The best creatine pills, powders, and liquids tend to contain creatine monohydrate which is the most common and tested form of creatine. There are several great brands around including Optimum Nutrition’s Micronized Creatine Powder, Musclepharm Creatine, Arnold Schwarzenegger’s Series Iron CRE3, and Muscle Tech’s Cell-Tech and Muscle Advance Creatine (who often have useful 50% discount deals on the go). Some of these are pure creatine while others include added carbs to enhance creatine uptake into your muscles.
Click here to get your Bodybuilding Creatine.
Does Creatine Work for Everyone?
Because creatine is a naturally occurring substance, some people produce more than others. If your natural creatine levels are already high, supplemental creatine will produce less noticeable results than for someone whose levels are lower.
Also, if you eat a lot of red meat, you may well have elevated creatine levels. To see if you are a good or bad responder to creatine, make sure you take in consistently for eight to twelve weeks in accordance with the manufacturer’s instructions and then review your progress.
Creatine Side Effects
Creatine is a very safe product for most users – that’s clear from the fact is has been available for so many years. Just be sure to follow the recommended creatine dosage as specified by the manufacturer.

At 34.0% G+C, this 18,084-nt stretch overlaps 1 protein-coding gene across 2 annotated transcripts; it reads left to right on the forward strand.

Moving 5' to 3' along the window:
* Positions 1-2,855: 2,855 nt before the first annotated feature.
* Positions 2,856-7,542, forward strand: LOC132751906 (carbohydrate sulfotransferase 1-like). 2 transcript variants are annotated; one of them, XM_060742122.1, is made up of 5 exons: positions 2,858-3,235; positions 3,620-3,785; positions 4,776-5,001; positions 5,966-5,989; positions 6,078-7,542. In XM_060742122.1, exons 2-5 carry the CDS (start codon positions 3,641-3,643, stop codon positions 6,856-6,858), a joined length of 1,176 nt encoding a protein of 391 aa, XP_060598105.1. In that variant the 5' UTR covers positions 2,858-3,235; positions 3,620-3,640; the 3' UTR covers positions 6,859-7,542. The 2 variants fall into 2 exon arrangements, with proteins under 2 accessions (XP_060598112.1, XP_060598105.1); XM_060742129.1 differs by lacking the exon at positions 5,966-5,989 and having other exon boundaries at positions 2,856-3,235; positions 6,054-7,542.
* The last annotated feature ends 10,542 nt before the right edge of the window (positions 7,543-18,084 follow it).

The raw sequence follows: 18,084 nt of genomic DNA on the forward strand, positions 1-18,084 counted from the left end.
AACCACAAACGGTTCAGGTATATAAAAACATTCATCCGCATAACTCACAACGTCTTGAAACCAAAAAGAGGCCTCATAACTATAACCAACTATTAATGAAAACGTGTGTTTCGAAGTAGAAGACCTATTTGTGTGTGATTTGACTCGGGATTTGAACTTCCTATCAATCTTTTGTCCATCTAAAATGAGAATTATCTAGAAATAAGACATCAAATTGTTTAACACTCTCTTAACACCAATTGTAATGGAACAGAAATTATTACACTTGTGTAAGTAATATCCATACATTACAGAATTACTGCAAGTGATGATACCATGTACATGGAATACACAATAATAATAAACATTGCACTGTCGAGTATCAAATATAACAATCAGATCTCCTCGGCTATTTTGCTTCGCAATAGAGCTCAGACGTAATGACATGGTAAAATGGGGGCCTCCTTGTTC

However, there are a few minor side effects to look out for…
even with the best creatine supplements, some people complain of stomach upsets when they use these products. Stomach upsets are most common during the loading phase. If you can’t “tough it out” for five days, skip the loading phase altogether and stick with five grams per day instead. It’ll just take a little longer for your creatine supplement to start working.
because creatine monohydrate loves water and drives water preferentially into your muscles, it can cause dehydration and muscle cramps. This issue is best avoided by making sure you drink plenty of water every day and not just the days you exercise. Shoot for at least two liters of water per day – more if you live in a hot country or are an especially heavy sweater. Weigh yourself before and after exercise and for every half kilo, you lose, drink a half-liter of water.
some people worry that creatine is bad for your kidneys. While it’s true that your kidneys will have to work a little harder than normal when you use creatine, there is no supporting evidence that indicates this will result in long-term damage. To be on the safe side, cycle creatine on and off and do not exceed the recommended doses.
If you lift weights, play a power sport like rugby or boxing, or simply want to maximize your strength and power in the gym, creatine supplementation can be very beneficial. It’s safe for most people and most definitely is not a steroid!
Creatine works best in conjunction with bodybuilding exercises. For a good overview check out this free pdf for building a great six-pack.